2015 Sport Quad Buyer’s Guide!

While the sport quad market has taken an unfortunate hit on sales and machines becoming discontinued, there are still a lot of great sport ATVs to choose from! Sand slingers, trail racers and track riders alike can feel comfort in knowing that the sport market is not dead and a lot of manufacturers still offer great quads to choose from.

APEX 450MX/250MX (TBA)
Apex blends U.S. ingenuity with Asian value to come up with limited-production racing quads. The motors are five-valve Yamahas from the pre-EFI motocross bikes. Around that, Apex builds a turn-key racing quad, ready for the track. The wheels, suspension and even the exhaust are uncompromised competition parts, built to a level that major manufacturers can’t attain.

ARCTIC CAT DVX 300 ($4399)
This is a kinder, gentler idea of what a sport quad should be. The DVX300 has a CV transmission and a driveshaft, just like most utility quads. On the other hand, it uses a single shock in the rear, double A-arms in front and aggressive tires on spun-aluminum wheels. The DVX has many parts in common with the ‘Cat utility 300, but uses a chain final drive instead of a shaft.

CAN-AM DS450X mx ($9799)
Can-Am has intense enthusiasm for racing at the highest level. The DS450X mx is a dedicated race quad with a sophisticated Rotax motor. It has an adjustable rear axle and extra-wide A-arms, plus nerf bars, bumpers, and competition wheels and tires. The motor is still fully compliant with EPA and CARB, so it’s eligible for OHV stickers in states that have such things.

CAN-AM DS450X xc ($9099)
This is Can-Am’s cross-country racer, designed for GNCC-type events. It comes standard with competitionready features like Kayaba HPG piggyback shocks, nerf bars, bumpers, skid plates, ITP Holeshot tires, handguards and beadlock wheels. Underneath it all is the DOHC, fuel-injected Rotax motor that is said to produce 45.3 horsepower.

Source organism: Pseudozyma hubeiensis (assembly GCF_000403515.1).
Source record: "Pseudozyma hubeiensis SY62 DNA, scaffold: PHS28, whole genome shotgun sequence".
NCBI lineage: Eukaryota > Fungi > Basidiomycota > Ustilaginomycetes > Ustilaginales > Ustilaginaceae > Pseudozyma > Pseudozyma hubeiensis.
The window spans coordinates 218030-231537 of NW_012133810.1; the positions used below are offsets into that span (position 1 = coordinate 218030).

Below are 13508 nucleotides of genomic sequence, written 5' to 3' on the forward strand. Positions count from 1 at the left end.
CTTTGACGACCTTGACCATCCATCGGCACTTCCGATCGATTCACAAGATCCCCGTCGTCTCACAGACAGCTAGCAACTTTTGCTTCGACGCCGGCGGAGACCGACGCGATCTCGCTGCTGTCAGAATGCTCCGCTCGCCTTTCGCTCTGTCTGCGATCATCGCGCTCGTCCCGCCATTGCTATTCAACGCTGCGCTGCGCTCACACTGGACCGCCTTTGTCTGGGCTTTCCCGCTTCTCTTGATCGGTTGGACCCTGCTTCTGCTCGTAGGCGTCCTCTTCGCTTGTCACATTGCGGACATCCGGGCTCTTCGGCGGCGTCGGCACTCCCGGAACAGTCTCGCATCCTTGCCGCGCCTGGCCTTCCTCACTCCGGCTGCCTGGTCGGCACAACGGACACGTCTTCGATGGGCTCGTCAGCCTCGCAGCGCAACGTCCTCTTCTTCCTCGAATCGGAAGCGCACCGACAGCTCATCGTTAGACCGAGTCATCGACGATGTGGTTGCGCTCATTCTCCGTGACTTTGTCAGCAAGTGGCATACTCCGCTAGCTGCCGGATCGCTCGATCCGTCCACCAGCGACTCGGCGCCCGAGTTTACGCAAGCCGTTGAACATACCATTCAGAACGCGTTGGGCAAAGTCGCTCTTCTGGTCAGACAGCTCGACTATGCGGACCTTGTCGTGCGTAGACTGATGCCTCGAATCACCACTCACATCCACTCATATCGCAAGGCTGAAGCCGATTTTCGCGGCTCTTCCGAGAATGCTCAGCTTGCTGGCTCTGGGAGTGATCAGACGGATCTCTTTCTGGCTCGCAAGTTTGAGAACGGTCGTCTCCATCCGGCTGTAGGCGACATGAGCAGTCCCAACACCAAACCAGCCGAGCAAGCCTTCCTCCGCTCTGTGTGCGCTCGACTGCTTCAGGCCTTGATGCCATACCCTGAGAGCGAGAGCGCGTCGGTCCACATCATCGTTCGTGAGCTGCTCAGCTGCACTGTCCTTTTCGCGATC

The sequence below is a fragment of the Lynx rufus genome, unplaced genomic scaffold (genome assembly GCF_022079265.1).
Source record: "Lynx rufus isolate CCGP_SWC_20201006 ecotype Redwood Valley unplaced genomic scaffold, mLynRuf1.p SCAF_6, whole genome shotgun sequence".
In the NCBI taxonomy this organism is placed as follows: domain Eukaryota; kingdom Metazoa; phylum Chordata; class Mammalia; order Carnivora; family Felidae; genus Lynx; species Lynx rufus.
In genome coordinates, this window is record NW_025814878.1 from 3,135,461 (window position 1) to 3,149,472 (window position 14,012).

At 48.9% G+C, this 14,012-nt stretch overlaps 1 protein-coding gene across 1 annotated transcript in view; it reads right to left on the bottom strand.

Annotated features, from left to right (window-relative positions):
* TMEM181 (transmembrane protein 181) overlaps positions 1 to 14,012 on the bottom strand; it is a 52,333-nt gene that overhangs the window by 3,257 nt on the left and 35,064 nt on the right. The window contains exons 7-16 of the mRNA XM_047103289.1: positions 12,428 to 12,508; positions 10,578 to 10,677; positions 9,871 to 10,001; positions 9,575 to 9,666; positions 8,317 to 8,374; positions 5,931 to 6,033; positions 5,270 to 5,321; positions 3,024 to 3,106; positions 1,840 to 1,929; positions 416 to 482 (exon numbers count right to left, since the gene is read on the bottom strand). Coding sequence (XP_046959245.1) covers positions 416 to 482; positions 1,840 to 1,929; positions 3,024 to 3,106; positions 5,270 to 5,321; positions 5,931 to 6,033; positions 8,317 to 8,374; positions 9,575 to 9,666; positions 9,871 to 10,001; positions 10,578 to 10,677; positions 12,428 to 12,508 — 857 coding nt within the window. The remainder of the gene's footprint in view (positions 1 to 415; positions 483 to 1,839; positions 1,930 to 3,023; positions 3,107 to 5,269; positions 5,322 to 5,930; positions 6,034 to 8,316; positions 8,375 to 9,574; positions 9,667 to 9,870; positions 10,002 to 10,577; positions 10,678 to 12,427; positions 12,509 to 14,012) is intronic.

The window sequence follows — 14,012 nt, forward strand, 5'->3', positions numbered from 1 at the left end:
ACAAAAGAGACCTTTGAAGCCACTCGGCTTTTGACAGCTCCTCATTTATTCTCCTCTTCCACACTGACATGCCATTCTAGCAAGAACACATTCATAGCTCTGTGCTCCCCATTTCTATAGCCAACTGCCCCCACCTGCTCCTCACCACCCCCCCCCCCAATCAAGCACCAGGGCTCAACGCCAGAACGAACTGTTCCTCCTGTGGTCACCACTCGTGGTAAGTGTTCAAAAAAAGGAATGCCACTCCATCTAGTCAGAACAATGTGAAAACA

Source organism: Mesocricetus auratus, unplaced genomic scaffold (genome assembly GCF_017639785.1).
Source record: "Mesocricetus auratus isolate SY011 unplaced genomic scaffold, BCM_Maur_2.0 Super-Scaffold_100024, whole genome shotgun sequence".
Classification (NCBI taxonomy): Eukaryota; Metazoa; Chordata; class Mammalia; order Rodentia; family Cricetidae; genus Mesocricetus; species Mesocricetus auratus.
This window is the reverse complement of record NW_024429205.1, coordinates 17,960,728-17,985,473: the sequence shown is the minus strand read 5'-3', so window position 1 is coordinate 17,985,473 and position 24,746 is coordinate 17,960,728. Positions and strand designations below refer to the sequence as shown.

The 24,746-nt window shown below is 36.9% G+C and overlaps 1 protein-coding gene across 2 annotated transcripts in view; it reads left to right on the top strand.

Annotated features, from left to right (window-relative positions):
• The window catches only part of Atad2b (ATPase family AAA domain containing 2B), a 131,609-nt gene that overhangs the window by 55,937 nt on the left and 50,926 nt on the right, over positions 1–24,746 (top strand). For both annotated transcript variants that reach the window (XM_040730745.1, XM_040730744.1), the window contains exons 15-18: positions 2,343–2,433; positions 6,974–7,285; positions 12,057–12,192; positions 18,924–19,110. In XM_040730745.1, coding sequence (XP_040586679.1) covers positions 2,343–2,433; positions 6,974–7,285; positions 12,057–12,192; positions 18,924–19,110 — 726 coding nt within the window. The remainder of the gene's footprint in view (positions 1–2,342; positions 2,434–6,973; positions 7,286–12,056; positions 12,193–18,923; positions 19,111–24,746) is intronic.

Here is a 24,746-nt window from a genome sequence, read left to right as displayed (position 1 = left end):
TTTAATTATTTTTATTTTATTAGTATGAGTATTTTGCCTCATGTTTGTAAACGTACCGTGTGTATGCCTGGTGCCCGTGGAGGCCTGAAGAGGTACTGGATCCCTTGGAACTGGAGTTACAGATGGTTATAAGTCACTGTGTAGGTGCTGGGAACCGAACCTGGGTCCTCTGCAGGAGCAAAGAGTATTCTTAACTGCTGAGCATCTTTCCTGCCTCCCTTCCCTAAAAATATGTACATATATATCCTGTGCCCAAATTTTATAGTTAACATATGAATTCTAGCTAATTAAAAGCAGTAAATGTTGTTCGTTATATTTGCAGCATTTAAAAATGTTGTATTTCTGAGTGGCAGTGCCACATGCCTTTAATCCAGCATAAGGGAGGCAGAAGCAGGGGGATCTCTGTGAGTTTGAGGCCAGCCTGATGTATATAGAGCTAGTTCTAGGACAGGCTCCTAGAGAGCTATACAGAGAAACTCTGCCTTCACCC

CAN-AM DS250 ($4149)
Can-Am’s 250 straddles the gap between entry-level machines and hard-core sport quads. On one hand it has a liquid-cooled SOHC motor and double-A-arm front suspension with adjustable shocks. On the other it has an automatic CV transmission and full floorboards. The DS is rated Y-14 for 14-year-old kids and has an adjustable throttle stop for those who are just getting started.

Honda’s 450R is the most basic 450cc sport quad available. It doesn’t have EFI and hasn’t changed much in almost 10 years. But it continues to be one of the most successful ATVs in professional racing, with riders like John Natalie, David Haagsma and Beau Baron winning on both sides of the country last year. The Honda has a steel frame without reverse, but it has excellent suspension and handling.

This is the descendent of the ATV that breathed life back into sport quads about 15 years ago. The 400X has the same basic formula for success as always. It’s a reliable, air-cooled machine with a carb and decent suspension in stock form. It has a manual clutch and a five-speed gearbox with reverse. Electric start is standard, and it’s narrow enough for most trails.

This Honda is actually a kind of intermediate-level machine, good for transitioning to high-performance ATVs or just as a final destination. It has a mild, 229cc, air-cooled motor, which is mounted longitudinally in the chassis and connects to a driveshaft. The manual fivespeed gearbox has reverse, but the Honda SportClutch allows your choice of manual operation or automatic use.